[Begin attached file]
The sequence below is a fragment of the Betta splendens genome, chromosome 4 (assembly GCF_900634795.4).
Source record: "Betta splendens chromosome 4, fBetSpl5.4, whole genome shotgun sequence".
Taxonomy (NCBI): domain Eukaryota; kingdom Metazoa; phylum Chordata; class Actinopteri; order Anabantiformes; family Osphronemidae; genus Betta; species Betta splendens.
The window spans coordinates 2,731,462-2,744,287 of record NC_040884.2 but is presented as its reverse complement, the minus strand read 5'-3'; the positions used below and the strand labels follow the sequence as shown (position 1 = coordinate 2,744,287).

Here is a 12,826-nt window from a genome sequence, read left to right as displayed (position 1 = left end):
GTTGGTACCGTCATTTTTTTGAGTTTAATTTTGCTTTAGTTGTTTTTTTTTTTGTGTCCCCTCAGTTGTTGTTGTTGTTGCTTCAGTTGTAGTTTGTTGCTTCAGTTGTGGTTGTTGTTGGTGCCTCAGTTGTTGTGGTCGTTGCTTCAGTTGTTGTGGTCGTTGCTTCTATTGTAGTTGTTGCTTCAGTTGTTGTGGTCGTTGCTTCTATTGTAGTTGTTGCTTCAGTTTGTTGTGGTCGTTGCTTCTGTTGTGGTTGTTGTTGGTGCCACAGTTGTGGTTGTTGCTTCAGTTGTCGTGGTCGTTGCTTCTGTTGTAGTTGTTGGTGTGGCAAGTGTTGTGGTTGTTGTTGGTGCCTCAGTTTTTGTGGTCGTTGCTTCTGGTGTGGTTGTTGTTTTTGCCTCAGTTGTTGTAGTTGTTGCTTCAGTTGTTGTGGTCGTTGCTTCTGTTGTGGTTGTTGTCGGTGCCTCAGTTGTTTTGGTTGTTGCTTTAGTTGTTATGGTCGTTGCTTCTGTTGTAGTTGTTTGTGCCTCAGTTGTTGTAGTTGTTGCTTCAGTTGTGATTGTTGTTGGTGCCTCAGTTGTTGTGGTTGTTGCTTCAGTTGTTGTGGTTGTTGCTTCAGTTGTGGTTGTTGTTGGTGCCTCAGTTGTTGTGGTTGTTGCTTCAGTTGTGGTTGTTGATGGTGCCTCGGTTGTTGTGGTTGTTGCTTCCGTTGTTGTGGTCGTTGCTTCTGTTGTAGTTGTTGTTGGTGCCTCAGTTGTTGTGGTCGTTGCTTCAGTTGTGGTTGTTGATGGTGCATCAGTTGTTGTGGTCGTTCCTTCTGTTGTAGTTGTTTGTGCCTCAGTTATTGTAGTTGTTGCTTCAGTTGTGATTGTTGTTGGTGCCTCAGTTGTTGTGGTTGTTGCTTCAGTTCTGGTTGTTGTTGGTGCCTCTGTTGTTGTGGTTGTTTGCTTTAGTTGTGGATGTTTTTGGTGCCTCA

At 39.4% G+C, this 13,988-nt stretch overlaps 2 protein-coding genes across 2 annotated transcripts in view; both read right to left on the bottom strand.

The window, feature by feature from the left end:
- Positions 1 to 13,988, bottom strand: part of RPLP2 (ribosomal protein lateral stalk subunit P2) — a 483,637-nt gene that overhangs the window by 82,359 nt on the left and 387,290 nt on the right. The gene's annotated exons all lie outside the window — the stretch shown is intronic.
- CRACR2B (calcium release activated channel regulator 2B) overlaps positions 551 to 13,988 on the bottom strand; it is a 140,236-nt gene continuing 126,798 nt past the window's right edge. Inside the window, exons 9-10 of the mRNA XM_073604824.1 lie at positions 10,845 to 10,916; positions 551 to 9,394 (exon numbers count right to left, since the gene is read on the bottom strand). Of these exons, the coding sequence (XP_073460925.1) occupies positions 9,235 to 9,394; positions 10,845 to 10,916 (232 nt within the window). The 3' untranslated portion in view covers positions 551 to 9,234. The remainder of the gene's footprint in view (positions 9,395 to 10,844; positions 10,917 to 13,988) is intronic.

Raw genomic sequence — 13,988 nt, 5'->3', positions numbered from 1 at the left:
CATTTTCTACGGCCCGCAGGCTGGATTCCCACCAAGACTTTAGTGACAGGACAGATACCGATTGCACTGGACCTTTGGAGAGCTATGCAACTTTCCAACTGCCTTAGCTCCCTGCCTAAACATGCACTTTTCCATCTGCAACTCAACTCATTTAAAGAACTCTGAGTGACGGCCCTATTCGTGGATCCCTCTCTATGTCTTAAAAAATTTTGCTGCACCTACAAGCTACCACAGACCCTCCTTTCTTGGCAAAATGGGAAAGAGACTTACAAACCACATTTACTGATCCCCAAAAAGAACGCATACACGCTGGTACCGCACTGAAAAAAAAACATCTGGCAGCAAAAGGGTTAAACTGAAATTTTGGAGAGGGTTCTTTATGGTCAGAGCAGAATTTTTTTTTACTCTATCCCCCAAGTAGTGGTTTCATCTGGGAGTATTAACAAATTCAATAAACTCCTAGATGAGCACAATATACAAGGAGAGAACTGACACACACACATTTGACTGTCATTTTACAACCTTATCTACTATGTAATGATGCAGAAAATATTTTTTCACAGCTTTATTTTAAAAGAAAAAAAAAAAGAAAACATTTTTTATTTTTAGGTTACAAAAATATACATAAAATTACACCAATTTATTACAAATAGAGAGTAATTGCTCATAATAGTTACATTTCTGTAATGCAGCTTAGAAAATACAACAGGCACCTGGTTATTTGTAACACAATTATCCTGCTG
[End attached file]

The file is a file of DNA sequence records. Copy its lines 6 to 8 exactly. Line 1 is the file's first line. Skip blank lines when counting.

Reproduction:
GTTGGTACCGTCATTTTTTTGAGTTTAATTTTGCTTTAGTTGTTTTTTTTTTTGTGTCCCCTCAGTTGTTGTTGTTGTTGCTTCAGTTGTAGTTTGTTGCTTCAGTTGTGGTTGTTGTTGGTGCCTCAGTTGTTGTGGTCGTTGCTTCAGTTGTTGTGGTCGTTGCTTCTATTGTAGTTGTTGCTTCAGTTGTTGTGGTCGTTGCTTCTATTGTAGTTGTTGCTTCAGTTTGTTGTGGTCGTTGCTTCTGTTGTGGTTGTTGTTGGTGCCACAGTTGTGGTTGTTGCTTCAGTTGTCGTGGTCGTTGCTTCTGTTGTAGTTGTTGGTGTGGCAAGTGTTGTGGTTGTTGTTGGTGCCTCAGTTTTTGTGGTCGTTGCTTCTGGTGTGGTTGTTGTTTTTGCCTCAGTTGTTGTAGTTGTTGCTTCAGTTGTTGTGGTCGTTGCTTCTGTTGTGGTTGTTGTCGGTGCCTCAGTTGTTTTGGTTGTTGCTTTAGTTGTTATGGTCGTTGCTTCTGTTGTAGTTGTTTGTGCCTCAGTTGTTGTAGTTGTTGCTTCAGTTGTGATTGTTGTTGGTGCCTCAGTTGTTGTGGTTGTTGCTTCAGTTGTTGTGGTTGTTGCTTCAGTTGTGGTTGTTGTTGGTGCCTCAGTTGTTGTGGTTGTTGCTTCAGTTGTGGTTGTTGATGGTGCCTCGGTTGTTGTGGTTGTTGCTTCCGTTGTTGTGGTCGTTGCTTCTGTTGTAGTTGTTGTTGGTGCCTCAGTTGTTGTGGTCGTTGCTTCAGTTGTGGTTGTTGATGGTGCATCAGTTGTTGTGGTCGTTCCTTCTGTTGTAGTTGTTTGTGCCTCAGTTATTGTAGTTGTTGCTTCAGTTGTGATTGTTGTTGGTGCCTCAGTTGTTGTGGTTGTTGCTTCAGTTCTGGTTGTTGTTGGTGCCTCTGTTGTTGTGGTTGTTTGCTTTAGTTGTGGATGTTTTTGGTGCCTCA

At 39.4% G+C, this 13,988-nt stretch overlaps 2 protein-coding genes across 2 annotated transcripts in view; both read right to left on the bottom strand.

The window, feature by feature from the left end: